‘Ayurveda clearly states..” is not really a rational contribution to the discussion. It assumes one believes in Ayurvedic traditions. I am not familiar enough with the modality to know, is there research to back this up in Ayurvedic medicine? If you’ve got a source to share I would really like to check it out. — Posted @ Thursday, June 13, 2013 9:39 PM by Allissa

In Ayurveda, there’s the concept of “ama,” which is translated as “toxins,” but according to some practitioners, it’s not a very accurate translation of the term.  Great overview of these three ideas that have been shown to be misconceptions. — Posted @ Friday, June 14, 2013 3:17 PM by Lisa

Just tracked back to this post after you referenced it recently. Clearly I have not been keeping up with your writing. Great post. About six months ago I had a version of the pregnancy and massage myth with a potential client saying she was worried that massage would interfere with getting pregnant. I told her I had never heard such a thing but if she was nervous then she best not schedule a massage. She wrote back that she was just nervous and still wanted a massage. She has turned into one of my best new clients and I have gotten to work with her husband and many of her friends. So many myths, so little time. Thanks for your good work! — Posted @ Thursday, July 11, 2013 4:13 PM by Ezekiel OBrien

Ezekiel, that’s a great anecdote. — Posted @ Thursday, July 11, 2013 5:56 PM by Benjamin McDonald

Not everything in massage can be measured scientifically. I agree that therapists should not spread myths, but something is happening not only to the body but to the mind. Many times after a good massage I felt like I was walking on clouds, I felt happy, my mind was peaceful, and my energy felt balanced.  For me this is a real tangible benefit that something got flushed out my energy system. I can’t prove it but I know it is real. In my opinion it is not sufficient to just talk to clients about scientifically measurable benefits. Some things cannot be measured, like the love you feel for your child, but we all know it is real.  I happen to live and practice massage in Asia, and here there is less emphasis on scientific arguments and more emphasis on energetic change and personal experience. — Posted @ Thursday, July 11, 2013 11:37 PM by Shama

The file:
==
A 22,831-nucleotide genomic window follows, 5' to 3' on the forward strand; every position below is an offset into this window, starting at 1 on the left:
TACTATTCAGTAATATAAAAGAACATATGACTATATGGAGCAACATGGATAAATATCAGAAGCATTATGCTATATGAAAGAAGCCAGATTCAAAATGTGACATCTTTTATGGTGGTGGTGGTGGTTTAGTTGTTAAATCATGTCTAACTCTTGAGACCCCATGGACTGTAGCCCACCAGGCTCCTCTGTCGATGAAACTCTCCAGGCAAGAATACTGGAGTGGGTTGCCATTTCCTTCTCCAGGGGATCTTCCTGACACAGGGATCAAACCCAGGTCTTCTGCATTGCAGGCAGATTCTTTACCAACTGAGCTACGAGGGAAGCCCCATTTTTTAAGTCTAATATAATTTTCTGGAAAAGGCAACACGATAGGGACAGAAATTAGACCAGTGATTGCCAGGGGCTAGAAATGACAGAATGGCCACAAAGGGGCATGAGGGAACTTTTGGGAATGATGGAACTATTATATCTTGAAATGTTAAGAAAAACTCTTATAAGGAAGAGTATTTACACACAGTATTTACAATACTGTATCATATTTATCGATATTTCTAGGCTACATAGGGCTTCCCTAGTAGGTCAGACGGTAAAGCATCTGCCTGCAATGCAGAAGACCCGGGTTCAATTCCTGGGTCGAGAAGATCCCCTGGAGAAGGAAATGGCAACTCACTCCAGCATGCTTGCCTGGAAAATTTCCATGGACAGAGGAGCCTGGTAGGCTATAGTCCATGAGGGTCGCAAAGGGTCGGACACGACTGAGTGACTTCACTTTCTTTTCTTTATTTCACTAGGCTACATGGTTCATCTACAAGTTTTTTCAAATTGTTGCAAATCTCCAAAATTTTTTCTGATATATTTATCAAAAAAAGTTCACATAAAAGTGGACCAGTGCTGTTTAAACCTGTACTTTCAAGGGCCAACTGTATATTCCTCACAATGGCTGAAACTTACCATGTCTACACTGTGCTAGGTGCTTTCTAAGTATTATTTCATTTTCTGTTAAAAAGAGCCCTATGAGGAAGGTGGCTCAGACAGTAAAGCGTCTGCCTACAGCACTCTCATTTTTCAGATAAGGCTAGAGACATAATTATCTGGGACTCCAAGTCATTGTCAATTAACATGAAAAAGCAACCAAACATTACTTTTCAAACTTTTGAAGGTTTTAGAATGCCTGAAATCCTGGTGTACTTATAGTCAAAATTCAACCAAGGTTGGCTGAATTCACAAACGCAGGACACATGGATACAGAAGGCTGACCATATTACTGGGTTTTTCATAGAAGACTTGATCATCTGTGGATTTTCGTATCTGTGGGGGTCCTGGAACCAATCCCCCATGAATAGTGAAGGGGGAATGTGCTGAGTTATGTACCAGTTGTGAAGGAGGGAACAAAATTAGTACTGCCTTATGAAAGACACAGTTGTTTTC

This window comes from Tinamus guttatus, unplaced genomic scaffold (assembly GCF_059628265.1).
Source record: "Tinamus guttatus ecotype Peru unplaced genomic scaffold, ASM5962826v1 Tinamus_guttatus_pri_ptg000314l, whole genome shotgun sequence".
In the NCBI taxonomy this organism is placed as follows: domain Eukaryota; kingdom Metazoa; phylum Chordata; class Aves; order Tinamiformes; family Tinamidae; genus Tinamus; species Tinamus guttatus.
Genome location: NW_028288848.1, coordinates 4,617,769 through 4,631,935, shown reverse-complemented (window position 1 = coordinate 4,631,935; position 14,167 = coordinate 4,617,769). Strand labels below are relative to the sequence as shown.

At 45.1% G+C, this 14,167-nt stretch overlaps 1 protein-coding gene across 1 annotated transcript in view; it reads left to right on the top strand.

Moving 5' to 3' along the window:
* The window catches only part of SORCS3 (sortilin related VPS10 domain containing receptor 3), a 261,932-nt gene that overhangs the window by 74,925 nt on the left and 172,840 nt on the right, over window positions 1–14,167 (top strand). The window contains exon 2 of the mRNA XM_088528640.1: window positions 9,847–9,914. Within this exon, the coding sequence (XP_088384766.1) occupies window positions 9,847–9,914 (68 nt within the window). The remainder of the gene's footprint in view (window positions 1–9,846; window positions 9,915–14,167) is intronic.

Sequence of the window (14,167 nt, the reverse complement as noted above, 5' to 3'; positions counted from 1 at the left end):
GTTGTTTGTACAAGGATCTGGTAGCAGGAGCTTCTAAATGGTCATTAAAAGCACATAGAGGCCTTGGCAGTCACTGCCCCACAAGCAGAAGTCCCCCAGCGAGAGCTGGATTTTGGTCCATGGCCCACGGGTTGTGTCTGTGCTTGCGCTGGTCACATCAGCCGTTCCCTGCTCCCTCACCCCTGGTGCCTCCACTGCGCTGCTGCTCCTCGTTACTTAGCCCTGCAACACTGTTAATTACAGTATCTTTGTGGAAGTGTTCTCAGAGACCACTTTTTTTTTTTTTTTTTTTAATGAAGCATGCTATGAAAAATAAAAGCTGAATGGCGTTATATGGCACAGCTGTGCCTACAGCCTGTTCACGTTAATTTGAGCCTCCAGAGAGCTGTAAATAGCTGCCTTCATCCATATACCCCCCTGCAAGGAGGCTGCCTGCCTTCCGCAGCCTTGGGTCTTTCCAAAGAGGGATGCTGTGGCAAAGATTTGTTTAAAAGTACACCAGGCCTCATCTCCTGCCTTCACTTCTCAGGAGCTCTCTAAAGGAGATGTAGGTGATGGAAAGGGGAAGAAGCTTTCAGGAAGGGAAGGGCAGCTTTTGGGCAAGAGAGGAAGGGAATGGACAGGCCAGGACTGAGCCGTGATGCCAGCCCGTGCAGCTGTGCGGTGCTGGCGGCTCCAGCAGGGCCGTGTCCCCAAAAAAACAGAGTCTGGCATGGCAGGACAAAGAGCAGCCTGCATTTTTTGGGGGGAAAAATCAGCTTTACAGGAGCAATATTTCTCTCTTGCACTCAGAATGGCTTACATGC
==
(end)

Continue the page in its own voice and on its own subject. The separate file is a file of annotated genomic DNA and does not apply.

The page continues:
I completely agree with Shama – we, as therapists, should not spread misinformation, but a lot of the good we do people is not quantifiable! — Posted @ Friday, July 19, 2013 12:47 PM by Tara

I’m just glad you have the nerve to tell all these things, never discussed it with my clients, like you I don’t believe on those things. basically mine is Pain Management by a Controlled sliding deep tissue muscle therapy — Posted @ Tuesday, September 24, 2013 12:25 AM by Danilo Teodoro

The amount of pressure I use when working on fibrosis is a heck of a lot stronger then the water pressure in a shower. — Posted @ Tuesday, October 01, 2013 11:43 PM by Bill Haynes

Regarding toxins, can anyone explain then why clients can feel light headed after a treatment (and it’s not from being on the table for too long) and can get headaches a day or so after? Occasionally I have had clients who spend the next day vomiting and get this from any massage they have ever had. Many clients also get the flu.  I specialise in ligament and tendon manipulation which can be very powerful in pain relief. I won’t treat athletes within three days of their competition because they may feel ill.  I’m interested to know if this isn’t caused from toxin release what is it? — Posted @ Thursday, October 17, 2013 9:36 PM by James Parker

I also wold love to know the answer to James Parker’s question. My client wanted to know why she felt so woozy, almost dizzy. Because I’m not sure yet where I stand on the toxins debate, I couldn’t answer her question. What else could cause this?? From a scientific standpoint, it’s not toxins. But why do clients feel dizzy and get headaches after a massage? It seems completely logical to me that if we’ve just oxygenated their whole body in a full body massage, worked on knots and TP’s, and worked more blood flow into their tissues, that we’ve knocked some “toxins” loose. I’m even more confused now. I enjoy your posts – thank you. — Posted @ Saturday, October 26, 2013 6:59 PM by Amber